Legendary Muay Thai Champion Coban: Showing NYC The “Beauty” Of His Fighting Science
By Rick Caudle
It has been said, “From a tiny acorn, the might oak tree grows”. A living example of that would be native Thai boxing instructor, Coban “The Cruncher” Lookchaomaesaitong.
From humble beginnings as a farm boy in a rural village in Northern Thailand, Coban, born Banlu Anwiset, now brings authentic Muay Thai training to New York City.
Born in a family of seven children near the Cambodian border, little Banlu carried water to the house and tilled the garden. He also hunted and fished, to help put food on the family table.
Banlu’s main job entailed taking care of the 9 buffaloes. This earned him the nickname Coban or “Cowboy” by one of his elementary school teachers.
At age 11, Coban saw Muay Thai fights at a street fair put on by the local Buddhist temple. He was so inspired, that went home, and stealing two rice bags from his father (for which later he was punished), fashioned a kick bag by stuffing them with sawdust and rice hulls. This was the beginning of a future champion.
He was naturally handy around the house, so to complete his need for equipment, he stole silk from his mother to make hand wraps. Later he would sew his first pair of gloves out of cloth, and stuffed them with old clothes.
At his first fight, he was paid 30 Baht (.92 cents in U.S. dollars). He bought some noodles to eat and some medicine since his body now hurt terribly. The medicine turned out to be vodka and sugar, which the old fighters told him would help to ease his aches and pains. He gave his mother the rest of the money, 20 Baht, and from then on, fought to pay for his education and to help his family survive.
Muay Thai is every boy’s dream in Thailand and there are no air-conditioned training halls there. It is hardcore workouts in wide-open pole barns, exposed to the hot tropical heat. Thai boxing is the national sport, rich with culture and honor, and more importantly, a way out of poverty.
By the time he was 15 years old he had fought 35 matches! And, that was with no teacher.
To date, Coban has fought over 270 matches. And, just to put it in perspective, Manny Pacquiao has 63 fights in his career.
Shortly after his first fight, he met a ringside judge and doctor, named Sam Rhung Jong Gon who invited him to come and train at the Public Health and Recreational Center in Buriram. Dr Gon took a liking to young Banlu and when he was about to go into high school, sent him to train at Camp Lookchaomaesaitong.
Coban fought hard and moved up the ranks, building a reputation as a tough fighter. As is customary, he took the name of the camp to show his respect, even after it closed down and he had moved on to different schools. He still carries that name to this day.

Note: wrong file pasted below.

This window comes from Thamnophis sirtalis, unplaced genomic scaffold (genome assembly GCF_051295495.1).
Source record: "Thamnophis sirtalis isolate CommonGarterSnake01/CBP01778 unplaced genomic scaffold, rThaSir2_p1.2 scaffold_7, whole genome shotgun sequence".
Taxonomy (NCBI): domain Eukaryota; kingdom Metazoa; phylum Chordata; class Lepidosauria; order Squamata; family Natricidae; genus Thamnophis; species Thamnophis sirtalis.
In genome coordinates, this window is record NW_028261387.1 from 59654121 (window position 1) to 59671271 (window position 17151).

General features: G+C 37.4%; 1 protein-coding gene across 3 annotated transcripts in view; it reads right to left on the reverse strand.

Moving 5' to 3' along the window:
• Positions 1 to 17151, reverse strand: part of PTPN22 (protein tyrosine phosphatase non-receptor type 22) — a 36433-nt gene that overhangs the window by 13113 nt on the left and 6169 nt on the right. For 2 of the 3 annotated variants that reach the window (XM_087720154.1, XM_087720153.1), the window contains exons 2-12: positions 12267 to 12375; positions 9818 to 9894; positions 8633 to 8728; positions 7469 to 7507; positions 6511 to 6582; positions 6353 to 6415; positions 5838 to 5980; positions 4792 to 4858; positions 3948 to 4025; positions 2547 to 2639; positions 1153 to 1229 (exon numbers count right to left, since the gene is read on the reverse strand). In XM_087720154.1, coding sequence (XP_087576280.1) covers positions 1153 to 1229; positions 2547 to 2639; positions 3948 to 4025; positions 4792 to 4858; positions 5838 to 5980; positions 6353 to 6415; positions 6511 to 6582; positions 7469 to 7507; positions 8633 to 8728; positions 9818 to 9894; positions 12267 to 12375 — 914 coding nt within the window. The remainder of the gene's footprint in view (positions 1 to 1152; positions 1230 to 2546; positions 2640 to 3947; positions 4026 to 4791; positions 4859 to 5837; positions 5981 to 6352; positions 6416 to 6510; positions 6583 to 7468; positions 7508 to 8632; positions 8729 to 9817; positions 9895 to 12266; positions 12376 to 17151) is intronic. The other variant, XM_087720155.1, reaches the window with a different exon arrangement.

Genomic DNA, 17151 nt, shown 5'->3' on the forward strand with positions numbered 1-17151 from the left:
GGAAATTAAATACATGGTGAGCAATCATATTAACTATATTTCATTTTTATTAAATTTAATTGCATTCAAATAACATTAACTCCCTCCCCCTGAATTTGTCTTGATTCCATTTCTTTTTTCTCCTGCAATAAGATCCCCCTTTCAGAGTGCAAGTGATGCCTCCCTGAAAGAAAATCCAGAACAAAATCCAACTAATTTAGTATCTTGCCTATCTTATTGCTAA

In 1985 Coban won his first Lumpinee Stadium Championship, and his Second Lumpinee Title in 1990. He then went on to get his Third World Championship in The Netherlands and his fourth in France, also in 1990. A year later he returned to Bangkok and won his Fifth World Championship. Later that year (1991), he won his Sixth in England and his Seventh in Australia.
In 1994, Coban relocated to California, winning yet three more belts.
Included in his career were four matches against the legendary Dutch kickboxer, Ramon Dekkers. This famous rivalry is known by Muay Thai fans worldwide and features some of the most incredible action you’ll ever see. Both fighters came out with two victories each.
Today Coban and his family are located in New York City, where a student can get all the same authentic training you get in Thailand, but without leaving the states. This is a great alternative for those seeking true traditional Muay Thai, but are not able to go to Thailand, because of money, time, or family constraints.
Coban feels his Muay Thai camp in NYC offers more than just a place to train. Coban explains, “We focus on much more than just technique. We offer a true taste of Thai Culture and how it relates to Thai Boxing. Muay Thai is my life”.
He also teaches his students about the beautiful spiritual and superstitious side of Thai boxing. He himself makes the mongkongs (head piece) and guides the students in the rituals surrounding them. Students can also benefit greatly from Coban’s many years of ring experience. Coban states, “Muay Thai is not just about a jab, cross, and knee. It has a colorful culture surrounding its origin. This is what we teach our students. The beauty of Muay Thai.”
Also available at his camp are classes in Muay Boran, the ancient forerunner of Muay Thai, often used by military and law enforcement. And, like most martial arts schools these days, they offer a supplemental Jiu-Jitsu program taught by Alliance BJJ.
One organization that has taken advantage of Coban’s vast knowledge and expertise is Lion Fights. Taking place in Connecticut on May 23rd, at the Foxwoods Resort Casino, he will be the referee for the Pro bouts. These matches feature fights using full Thai rules.